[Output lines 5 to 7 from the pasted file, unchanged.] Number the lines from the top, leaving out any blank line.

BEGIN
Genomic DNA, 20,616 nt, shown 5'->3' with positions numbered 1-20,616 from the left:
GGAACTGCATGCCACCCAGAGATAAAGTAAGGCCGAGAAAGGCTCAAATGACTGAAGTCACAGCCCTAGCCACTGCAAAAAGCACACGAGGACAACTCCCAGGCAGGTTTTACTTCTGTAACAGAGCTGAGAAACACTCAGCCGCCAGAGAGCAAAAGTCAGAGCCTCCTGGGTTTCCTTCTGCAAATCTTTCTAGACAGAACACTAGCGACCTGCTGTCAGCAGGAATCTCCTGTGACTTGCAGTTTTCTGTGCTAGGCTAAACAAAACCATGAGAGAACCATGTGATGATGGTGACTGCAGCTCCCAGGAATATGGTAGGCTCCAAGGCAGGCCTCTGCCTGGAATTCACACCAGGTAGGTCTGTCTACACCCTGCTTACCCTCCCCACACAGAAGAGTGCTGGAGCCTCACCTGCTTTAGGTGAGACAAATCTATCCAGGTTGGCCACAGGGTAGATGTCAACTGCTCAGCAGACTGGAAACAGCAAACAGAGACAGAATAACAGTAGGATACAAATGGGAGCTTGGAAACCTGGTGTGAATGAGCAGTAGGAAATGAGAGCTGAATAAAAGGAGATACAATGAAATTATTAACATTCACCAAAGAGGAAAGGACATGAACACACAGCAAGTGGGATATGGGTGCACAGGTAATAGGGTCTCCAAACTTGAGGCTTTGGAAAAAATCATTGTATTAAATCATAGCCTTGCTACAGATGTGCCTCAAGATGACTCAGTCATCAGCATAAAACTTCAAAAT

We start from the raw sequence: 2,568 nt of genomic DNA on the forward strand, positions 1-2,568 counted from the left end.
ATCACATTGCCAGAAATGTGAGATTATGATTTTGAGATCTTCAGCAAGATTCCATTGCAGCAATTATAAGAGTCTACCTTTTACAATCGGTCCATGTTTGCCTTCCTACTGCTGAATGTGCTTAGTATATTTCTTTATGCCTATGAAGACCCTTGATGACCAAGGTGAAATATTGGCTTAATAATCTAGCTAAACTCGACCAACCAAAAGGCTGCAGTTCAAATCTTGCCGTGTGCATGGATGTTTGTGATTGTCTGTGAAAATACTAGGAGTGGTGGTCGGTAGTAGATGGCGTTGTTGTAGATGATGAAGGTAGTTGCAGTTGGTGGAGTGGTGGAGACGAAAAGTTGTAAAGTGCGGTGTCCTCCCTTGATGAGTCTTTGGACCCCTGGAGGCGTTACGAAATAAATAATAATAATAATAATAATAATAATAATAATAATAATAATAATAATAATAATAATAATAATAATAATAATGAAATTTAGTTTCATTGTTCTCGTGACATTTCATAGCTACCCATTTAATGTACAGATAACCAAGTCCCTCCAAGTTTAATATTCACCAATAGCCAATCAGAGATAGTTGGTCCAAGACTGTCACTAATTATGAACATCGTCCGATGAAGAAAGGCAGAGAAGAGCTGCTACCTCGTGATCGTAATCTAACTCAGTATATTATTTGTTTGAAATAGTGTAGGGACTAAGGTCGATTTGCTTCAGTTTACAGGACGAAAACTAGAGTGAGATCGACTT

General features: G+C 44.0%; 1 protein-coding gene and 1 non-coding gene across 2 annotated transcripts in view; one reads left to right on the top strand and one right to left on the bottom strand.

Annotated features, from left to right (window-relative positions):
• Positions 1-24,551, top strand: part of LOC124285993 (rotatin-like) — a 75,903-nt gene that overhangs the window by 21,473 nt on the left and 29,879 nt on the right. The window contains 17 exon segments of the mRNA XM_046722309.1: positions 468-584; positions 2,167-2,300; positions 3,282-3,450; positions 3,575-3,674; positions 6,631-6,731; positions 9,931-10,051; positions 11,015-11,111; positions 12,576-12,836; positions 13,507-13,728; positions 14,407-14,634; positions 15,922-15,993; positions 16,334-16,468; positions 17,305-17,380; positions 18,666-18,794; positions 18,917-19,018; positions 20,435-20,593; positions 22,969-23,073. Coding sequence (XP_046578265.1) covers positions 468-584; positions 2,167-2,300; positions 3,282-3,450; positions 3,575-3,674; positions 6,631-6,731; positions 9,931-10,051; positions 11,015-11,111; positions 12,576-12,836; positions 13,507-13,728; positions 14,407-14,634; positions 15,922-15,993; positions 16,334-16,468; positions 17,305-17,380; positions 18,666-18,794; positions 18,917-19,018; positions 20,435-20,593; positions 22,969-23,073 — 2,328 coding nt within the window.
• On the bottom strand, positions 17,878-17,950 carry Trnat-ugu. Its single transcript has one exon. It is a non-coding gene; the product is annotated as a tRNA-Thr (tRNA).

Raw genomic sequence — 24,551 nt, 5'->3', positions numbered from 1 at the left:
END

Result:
General features: G+C 44.0%; 1 protein-coding gene and 1 non-coding gene across 2 annotated transcripts in view; one reads left to right on the top strand and one right to left on the bottom strand.

Annotated features, from left to right (window-relative positions):
• Positions 1-24,551, top strand: part of LOC124285993 (rotatin-like) — a 75,903-nt gene that overhangs the window by 21,473 nt on the left and 29,879 nt on the right. The window contains 17 exon segments of the mRNA XM_046722309.1: positions 468-584; positions 2,167-2,300; positions 3,282-3,450; positions 3,575-3,674; positions 6,631-6,731; positions 9,931-10,051; positions 11,015-11,111; positions 12,576-12,836; positions 13,507-13,728; positions 14,407-14,634; positions 15,922-15,993; positions 16,334-16,468; positions 17,305-17,380; positions 18,666-18,794; positions 18,917-19,018; positions 20,435-20,593; positions 22,969-23,073. Coding sequence (XP_046578265.1) covers positions 468-584; positions 2,167-2,300; positions 3,282-3,450; positions 3,575-3,674; positions 6,631-6,731; positions 9,931-10,051; positions 11,015-11,111; positions 12,576-12,836; positions 13,507-13,728; positions 14,407-14,634; positions 15,922-15,993; positions 16,334-16,468; positions 17,305-17,380; positions 18,666-18,794; positions 18,917-19,018; positions 20,435-20,593; positions 22,969-23,073 — 2,328 coding nt within the window.